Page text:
You will also find it fascinating that in Sagada, the Igorot people practice unique burial rites for their deceased. Instead of burying them in the ground, they hang their loved one’s coffins up on mountain cliffs or in caves, as doing so is said to bring their souls closer to heaven. Visiting the hanging coffins is an engaging cultural experience like no other.
Experience the Sinulog Festival in Cebu
Yet another popular tourist hotspot is Cebu City—thanks to its vibrant cultural festivals, historic landmarks, beautiful beaches, picturesque landscapes, delicious cuisine, and friendly locals.
For one, Cebu is famed for its pristine beaches featuring bone-white sand and crystal-clear turquoise waters. There are plenty of popular beach destinations to choose from, like Mactan Island, Bantayan Island, and Malapascua Island. Here, you can swim, snorkel, deep dive, and engage in adrenaline-pumping water sports. On the same note, Cebu is one of the top diving destinations in the Philippines—thanks to its diverse marine ecosystems. In exploring its underwater wonders, you will see colorful coral reefs, shipwrecks, and diverse marine species like whale sharks and sea turtles. When in Oslob, you can even swim with gentle giants—the whale sharks—and see them live their lives in their natural habitat.
But if you are more of a festival kind of guy, you shouldn’t miss out on witnessing Cebu’s vibrant festivals, including the Sinulog Festival—a grand celebration that features street dancing, parades, and cultural performances to honor the Santo Niño, a revered religious icon.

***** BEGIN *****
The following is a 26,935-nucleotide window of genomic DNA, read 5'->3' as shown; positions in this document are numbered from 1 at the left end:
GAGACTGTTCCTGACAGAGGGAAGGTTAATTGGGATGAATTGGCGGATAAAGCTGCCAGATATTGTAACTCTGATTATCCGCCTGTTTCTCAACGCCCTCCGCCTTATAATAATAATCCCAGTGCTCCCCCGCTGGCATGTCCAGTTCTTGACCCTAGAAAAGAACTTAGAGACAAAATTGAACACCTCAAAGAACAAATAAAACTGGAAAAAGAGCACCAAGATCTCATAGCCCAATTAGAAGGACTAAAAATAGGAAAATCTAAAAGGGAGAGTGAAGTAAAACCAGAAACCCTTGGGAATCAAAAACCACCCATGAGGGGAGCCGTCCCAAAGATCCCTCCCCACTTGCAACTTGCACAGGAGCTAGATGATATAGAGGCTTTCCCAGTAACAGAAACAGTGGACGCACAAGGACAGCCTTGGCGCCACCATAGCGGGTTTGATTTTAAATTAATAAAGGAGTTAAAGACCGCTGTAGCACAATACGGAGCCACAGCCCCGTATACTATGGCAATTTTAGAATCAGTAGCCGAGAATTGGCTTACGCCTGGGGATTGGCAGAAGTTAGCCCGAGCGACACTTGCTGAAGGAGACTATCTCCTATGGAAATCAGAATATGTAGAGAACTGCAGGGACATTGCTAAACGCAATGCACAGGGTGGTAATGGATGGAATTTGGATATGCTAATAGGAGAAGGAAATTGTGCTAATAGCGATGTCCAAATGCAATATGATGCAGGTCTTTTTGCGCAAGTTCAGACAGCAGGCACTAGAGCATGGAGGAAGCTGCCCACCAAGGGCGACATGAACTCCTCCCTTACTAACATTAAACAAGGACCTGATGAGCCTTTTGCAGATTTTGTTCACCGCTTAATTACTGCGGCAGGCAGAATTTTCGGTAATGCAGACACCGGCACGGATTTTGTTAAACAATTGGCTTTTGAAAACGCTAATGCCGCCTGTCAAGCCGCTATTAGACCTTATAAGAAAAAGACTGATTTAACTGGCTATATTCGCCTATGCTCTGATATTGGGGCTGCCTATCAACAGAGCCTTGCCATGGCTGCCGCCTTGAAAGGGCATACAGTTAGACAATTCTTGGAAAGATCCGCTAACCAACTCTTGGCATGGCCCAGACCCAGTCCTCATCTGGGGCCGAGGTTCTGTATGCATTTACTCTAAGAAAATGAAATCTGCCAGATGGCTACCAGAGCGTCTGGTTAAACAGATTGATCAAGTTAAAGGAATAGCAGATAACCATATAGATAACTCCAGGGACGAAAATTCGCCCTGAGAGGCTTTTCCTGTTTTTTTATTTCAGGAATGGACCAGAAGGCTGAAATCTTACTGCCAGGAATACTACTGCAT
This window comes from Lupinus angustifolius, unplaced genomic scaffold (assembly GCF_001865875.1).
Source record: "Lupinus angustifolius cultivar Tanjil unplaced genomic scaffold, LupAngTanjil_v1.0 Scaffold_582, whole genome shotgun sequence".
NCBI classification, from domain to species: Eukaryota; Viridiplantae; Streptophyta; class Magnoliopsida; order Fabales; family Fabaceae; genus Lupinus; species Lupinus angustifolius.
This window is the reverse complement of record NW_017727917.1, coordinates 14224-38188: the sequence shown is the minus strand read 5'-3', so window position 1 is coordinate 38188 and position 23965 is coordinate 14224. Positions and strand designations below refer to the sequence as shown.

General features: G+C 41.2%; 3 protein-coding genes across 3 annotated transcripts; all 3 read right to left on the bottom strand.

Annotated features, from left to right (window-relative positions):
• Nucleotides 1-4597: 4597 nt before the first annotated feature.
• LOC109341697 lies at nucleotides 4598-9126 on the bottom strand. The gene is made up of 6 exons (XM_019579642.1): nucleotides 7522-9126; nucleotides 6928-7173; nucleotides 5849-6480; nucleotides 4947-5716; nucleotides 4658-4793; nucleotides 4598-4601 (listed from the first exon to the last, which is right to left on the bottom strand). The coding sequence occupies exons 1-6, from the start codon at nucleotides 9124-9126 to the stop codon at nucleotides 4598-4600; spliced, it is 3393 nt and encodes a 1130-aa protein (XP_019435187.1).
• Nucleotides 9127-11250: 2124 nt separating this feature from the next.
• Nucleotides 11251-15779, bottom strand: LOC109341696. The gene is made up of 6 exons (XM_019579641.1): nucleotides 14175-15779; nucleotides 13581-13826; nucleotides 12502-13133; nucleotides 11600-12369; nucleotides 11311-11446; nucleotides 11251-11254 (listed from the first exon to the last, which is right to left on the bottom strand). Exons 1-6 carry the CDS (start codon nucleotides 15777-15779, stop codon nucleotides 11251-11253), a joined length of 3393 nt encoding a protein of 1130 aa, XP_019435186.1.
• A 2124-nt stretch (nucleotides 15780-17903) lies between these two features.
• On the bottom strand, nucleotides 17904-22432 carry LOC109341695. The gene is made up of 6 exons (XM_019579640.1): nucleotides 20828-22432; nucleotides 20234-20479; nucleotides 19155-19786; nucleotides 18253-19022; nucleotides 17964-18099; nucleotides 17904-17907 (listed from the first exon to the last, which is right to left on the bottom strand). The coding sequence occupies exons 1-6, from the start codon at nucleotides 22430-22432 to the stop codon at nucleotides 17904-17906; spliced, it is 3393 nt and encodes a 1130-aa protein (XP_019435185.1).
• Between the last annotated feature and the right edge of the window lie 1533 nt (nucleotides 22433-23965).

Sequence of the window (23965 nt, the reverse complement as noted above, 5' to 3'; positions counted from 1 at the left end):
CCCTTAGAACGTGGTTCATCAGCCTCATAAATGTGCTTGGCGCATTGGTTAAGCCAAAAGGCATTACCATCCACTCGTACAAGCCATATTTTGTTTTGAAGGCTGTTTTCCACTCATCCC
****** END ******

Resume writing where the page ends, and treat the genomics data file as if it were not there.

You can also visit its historical sites to learn about its opulent historical heritage, such as the Magellan’s Cross, Fort San Pedro, and Basilica del Santo Niño—all of which are landmarks associated with the Spanish colonial period.
Visit Batad for its Cultural Diversity
Batad is a very primitive town with no road access, so you should expect a lot of hiking. This town is in the middle of an amphitheater-shaped rice terrace, and it is one of the five UNESCO World Heritage sites in the Cordillera region. Not only are these rice terraces visually stunning, but they are also a testament to the ingenuity of the indigenous Ifugao people. Take a moment to breathe in the fresh air and appreciate the idyllic surroundings.
And when time permits, make sure to make time to meet Rita—a kind, 70-year-old woman who is the last living practitioner of the traditional Ifugao weaving process called Tapis. Fascinatingly, Rita takes plants from the jungle and separates their leaves into fibers to create some thread that she would then weave into clothes, all by hand. Rita is a living piece of history that must not be protected at all costs.
Catch the Sight of the Grand Architecture of the Ilocos Region
One of the best places to explore is the region of Ilocos, which offers a glimpse into the Spanish colonial heritage of the Philippines. Be sure to visit Vigan, a UNESCO World Heritage City with well-preserved Spanish-era architecture. You will definitely feel like you stepped into a time-traveling machine because its charming cobbled streets, vintage ancestral houses, and horse-drawn carriages will make you think you are in year 1900s. Also, head over to Paoay Church, which is a beautiful example of Baroque architecture.